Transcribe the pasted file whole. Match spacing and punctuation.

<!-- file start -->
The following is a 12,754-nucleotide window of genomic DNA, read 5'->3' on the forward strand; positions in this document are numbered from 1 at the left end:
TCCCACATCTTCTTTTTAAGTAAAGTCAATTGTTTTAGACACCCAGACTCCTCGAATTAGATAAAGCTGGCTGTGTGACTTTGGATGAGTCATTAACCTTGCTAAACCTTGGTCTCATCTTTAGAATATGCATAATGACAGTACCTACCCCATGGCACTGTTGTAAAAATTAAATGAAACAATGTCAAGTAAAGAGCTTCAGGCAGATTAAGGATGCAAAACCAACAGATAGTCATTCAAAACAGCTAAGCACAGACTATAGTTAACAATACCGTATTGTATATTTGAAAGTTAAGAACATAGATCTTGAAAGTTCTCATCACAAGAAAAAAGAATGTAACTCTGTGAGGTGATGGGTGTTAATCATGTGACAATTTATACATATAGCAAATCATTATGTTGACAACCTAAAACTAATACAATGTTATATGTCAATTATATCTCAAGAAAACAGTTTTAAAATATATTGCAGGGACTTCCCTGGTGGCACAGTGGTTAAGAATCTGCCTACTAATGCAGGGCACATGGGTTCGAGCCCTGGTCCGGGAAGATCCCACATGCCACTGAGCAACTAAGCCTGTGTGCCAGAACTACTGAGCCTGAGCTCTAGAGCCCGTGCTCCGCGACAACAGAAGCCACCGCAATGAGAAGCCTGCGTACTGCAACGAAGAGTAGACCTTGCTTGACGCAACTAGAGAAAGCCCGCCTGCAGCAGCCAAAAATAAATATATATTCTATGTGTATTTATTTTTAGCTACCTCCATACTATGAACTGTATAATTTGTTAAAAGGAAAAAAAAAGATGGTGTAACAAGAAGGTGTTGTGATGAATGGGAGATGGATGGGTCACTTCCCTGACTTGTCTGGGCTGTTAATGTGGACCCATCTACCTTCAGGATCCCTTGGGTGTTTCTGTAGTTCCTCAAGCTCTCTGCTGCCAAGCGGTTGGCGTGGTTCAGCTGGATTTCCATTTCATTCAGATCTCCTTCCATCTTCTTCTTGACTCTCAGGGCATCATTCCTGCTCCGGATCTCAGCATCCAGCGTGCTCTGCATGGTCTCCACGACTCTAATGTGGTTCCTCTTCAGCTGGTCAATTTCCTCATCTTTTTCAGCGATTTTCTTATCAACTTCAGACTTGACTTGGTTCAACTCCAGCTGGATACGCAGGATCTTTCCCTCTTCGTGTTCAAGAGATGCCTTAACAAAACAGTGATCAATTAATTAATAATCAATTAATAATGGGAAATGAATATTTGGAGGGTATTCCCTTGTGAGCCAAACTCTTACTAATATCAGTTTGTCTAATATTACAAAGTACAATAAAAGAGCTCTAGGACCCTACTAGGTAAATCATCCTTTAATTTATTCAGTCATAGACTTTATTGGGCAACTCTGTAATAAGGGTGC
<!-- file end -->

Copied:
The following is a 12,754-nucleotide window of genomic DNA, read 5'->3' on the forward strand; positions in this document are numbered from 1 at the left end:
TCCCACATCTTCTTTTTAAGTAAAGTCAATTGTTTTAGACACCCAGACTCCTCGAATTAGATAAAGCTGGCTGTGTGACTTTGGATGAGTCATTAACCTTGCTAAACCTTGGTCTCATCTTTAGAATATGCATAATGACAGTACCTACCCCATGGCACTGTTGTAAAAATTAAATGAAACAATGTCAAGTAAAGAGCTTCAGGCAGATTAAGGATGCAAAACCAACAGATAGTCATTCAAAACAGCTAAGCACAGACTATAGTTAACAATACCGTATTGTATATTTGAAAGTTAAGAACATAGATCTTGAAAGTTCTCATCACAAGAAAAAAGAATGTAACTCTGTGAGGTGATGGGTGTTAATCATGTGACAATTTATACATATAGCAAATCATTATGTTGACAACCTAAAACTAATACAATGTTATATGTCAATTATATCTCAAGAAAACAGTTTTAAAATATATTGCAGGGACTTCCCTGGTGGCACAGTGGTTAAGAATCTGCCTACTAATGCAGGGCACATGGGTTCGAGCCCTGGTCCGGGAAGATCCCACATGCCACTGAGCAACTAAGCCTGTGTGCCAGAACTACTGAGCCTGAGCTCTAGAGCCCGTGCTCCGCGACAACAGAAGCCACCGCAATGAGAAGCCTGCGTACTGCAACGAAGAGTAGACCTTGCTTGACGCAACTAGAGAAAGCCCGCCTGCAGCAGCCAAAAATAAATATATATTCTATGTGTATTTATTTTTAGCTACCTCCATACTATGAACTGTATAATTTGTTAAAAGGAAAAAAAAAGATGGTGTAACAAGAAGGTGTTGTGATGAATGGGAGATGGATGGGTCACTTCCCTGACTTGTCTGGGCTGTTAATGTGGACCCATCTACCTTCAGGATCCCTTGGGTGTTTCTGTAGTTCCTCAAGCTCTCTGCTGCCAAGCGGTTGGCGTGGTTCAGCTGGATTTCCATTTCATTCAGATCTCCTTCCATCTTCTTCTTGACTCTCAGGGCATCATTCCTGCTCCGGATCTCAGCATCCAGCGTGCTCTGCATGGTCTCCACGACTCTAATGTGGTTCCTCTTCAGCTGGTCAATTTCCTCATCTTTTTCAGCGATTTTCTTATCAACTTCAGACTTGACTTGGTTCAACTCCAGCTGGATACGCAGGATCTTTCCCTCTTCGTGTTCAAGAGATGCCTTAACAAAACAGTGATCAATTAATTAATAATCAATTAATAATGGGAAATGAATATTTGGAGGGTATTCCCTTGTGAGCCAAACTCTTACTAATATCAGTTTGTCTAATATTACAAAGTACAATAAAAGAGCTCTAGGACCCTACTAGGTAAATCATCCTTTAATTTATTCAGTCATAGACTTTATTGGGCAACTCTGTAATAAGGGTGC